Wednesday, July 9, 2008
GENERAL NEWS HEADLINES with excerpts
It's a matter of judgment:
The Democratic presidential candidate and his wife, Michelle, allowed the cable entertainment news show Access Hollywood to interview their daughters, Malia and Sasha, as Malia celebrated her 10th birthday. Segments of the interview began airing this week.
On Wednesday, Obama said he had second thoughts after seeing how much attention the interview had received.
Obama told ABC's Good Morning America talk show that things got carried away a bit.
Obama said, "I don't think it's healthy and it's something we'll be avoiding in the future."
Christian group invokes slavery in opposing Obama
The Christian Defense Coalition held their anti-Obama press conference today -- "An Appeal to Catholics Regarding the 2008 Presidential Election" -- complete with the "I want you to pay for abortions" Obama-as-Uncle-Sam picture we told you about Monday as well as some other interesting material.
Such as: this image of slavery, invoked in the CDC's literature to
argue that there is nothing wrong with Catholics being "single issue"
voters on abortion.
Click HERE to see the context of the slavery mention as well as the other controversial materials.
McCain: Obama will take away your weird trendy plastic 'crocs'
"Five years ago, the outdoor footwear company, Crocs, was started by a couple of entrepreneurs with a great idea, ingenuity and drive," McCain said. "This former small business now employs 600 people in Colorado alone, and sells over 50 percent of its products in 90 countries around the world. Building barriers to Crocs or any American company's access to foreign markets will have a devastating effect on our economy and jobs, and the prosperity of American families."
Watch the VIDEO HERE.
McCain plan for budget: fiscal hawks vs tax foes
The tug of war between wanting steep tax cuts and trying to make sure the government spends no more than it takes in has been a theme this year as Mr. McCain’s economic thinking and policies have evolved. ..
McCain says he will balance budget by 2013
Skepticism on McCain plan to balance budget by 2013
Internal politics heat up at McCain campaign
...it is becoming clear that his campaign is once again a swirl of competing spheres of influence, clusters of friends, consultants and media advisers who represent a matrix of clashing ambitions and festering feuds. The cast includes the surviving members of Mr. McCain’s 2000 campaign, led by Rick Davis and Mark Salter; a new camp out of the world of Karl Rove, led by the recently ascendant Steve Schmidt; and on the periphery, the ever-present Mike Murphy, Mr. McCain’s strategist in the 2000 presidential race who has been dispensing advice to the candidate to the annoyance of the other camps, and is the subject of intensifying rumors in Republican circles that he is about to re-enter the campaign.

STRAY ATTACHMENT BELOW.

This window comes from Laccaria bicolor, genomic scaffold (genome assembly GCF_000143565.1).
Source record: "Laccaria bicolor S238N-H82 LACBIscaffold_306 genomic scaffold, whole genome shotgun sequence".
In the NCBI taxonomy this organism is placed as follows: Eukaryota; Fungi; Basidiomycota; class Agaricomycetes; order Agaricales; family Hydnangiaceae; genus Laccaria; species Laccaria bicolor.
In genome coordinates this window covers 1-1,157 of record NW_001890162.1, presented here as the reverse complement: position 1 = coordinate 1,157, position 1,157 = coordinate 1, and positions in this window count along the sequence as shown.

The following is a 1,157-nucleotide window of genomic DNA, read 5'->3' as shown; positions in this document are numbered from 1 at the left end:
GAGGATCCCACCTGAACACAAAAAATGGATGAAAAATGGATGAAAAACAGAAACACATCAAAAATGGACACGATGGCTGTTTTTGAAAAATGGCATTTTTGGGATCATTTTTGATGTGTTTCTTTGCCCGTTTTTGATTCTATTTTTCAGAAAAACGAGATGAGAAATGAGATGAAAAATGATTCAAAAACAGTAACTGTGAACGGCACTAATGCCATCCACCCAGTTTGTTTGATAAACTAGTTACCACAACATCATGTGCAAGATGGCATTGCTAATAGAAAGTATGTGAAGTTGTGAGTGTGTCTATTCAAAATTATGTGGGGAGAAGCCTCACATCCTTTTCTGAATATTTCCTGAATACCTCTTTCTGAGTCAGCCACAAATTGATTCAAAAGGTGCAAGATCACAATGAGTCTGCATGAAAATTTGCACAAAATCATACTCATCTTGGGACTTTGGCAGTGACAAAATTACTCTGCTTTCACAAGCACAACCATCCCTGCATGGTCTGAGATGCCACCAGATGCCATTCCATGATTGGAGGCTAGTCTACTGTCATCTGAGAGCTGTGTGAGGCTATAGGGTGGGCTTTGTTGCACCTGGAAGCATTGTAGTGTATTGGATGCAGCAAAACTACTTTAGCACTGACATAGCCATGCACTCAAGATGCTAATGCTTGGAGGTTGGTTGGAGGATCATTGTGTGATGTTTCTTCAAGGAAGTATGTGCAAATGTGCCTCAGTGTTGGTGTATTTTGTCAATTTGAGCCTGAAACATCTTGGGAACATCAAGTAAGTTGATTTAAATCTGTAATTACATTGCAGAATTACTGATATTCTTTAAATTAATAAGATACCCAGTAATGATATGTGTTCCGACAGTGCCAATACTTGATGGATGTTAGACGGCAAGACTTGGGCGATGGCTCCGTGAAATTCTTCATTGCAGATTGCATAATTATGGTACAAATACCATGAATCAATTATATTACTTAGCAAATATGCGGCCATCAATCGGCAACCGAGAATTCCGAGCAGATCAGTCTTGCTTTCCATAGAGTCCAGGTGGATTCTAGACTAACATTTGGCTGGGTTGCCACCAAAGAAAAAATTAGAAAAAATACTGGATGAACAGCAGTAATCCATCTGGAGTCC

Top Obama aide signals shift on Iraq withdrawal policy
A top defense adviser to Barack Obama is recommending that significant "residual" U.S. military forces remain in Iraq to ensure its stability, an emerging policy shift that is angering the Democratic Party's anti-war left and has Republicans charging "flip-flop."
Adding up the cost of Obama's agenda
Some budget analysts say the Democrat's proposals for funding tens of billions of dollars in programs may not be enough.
Like predecessors who also had to square far-reaching promises with inescapable budget realities, they say, a President Obama might need to jettison pieces of Obama-ism.
"I don't think it all adds up," Isabel Sawhill, an official in President Clinton's Office of Management and Budget, said of Obama's spending plans.
"There will definitely need to be a recalibration of these proposals once someone is in office," said Sawhill, now a senior fellow at the Brookings Institution. "The fiscal situation just isn't going to permit doing what Sen. Obama or anyone else would like."
Obama acceptance speech moved to outdoor venue
Borrowing from the political repertory of John F. Kennedy, Senator Barack Obama will accept his party’s nomination outside of the main Democratic convention hall this August, in the Denver Broncos’ football stadium that seats more than 75,000 people.
The move, rumored for days and announced by the Obama campaign on Monday, set off a round of complaints from news executives, who for more than a year have been drawing up elaborate plans for a convention that was to culminate in the main hall, at the Pepsi Center in Denver.
Obama's voting record complicates his shift to center
Democratic presidential candidate Barack Obama is trying to claim the political center, following in the footsteps of previous nominees including Republican Ronald Reagan in 1980. Yet the Illinois senator has a higher hurdle than most: a consistently liberal voting record.
Webb withdraws name from veep list
U.S. Sen. James Webb (D-Va.) announced yesterday that he will not seek a place on the Democratic ticket next to Sen. Barack Obama, ending months of speculation that he was a front-runner for the vice presidential nomination.
"In the absence of some sense of progress, in the absence of some sense from the Dalai Lama that there was progress, I would not have gone," the presidential candidate told reporters at a news conference.
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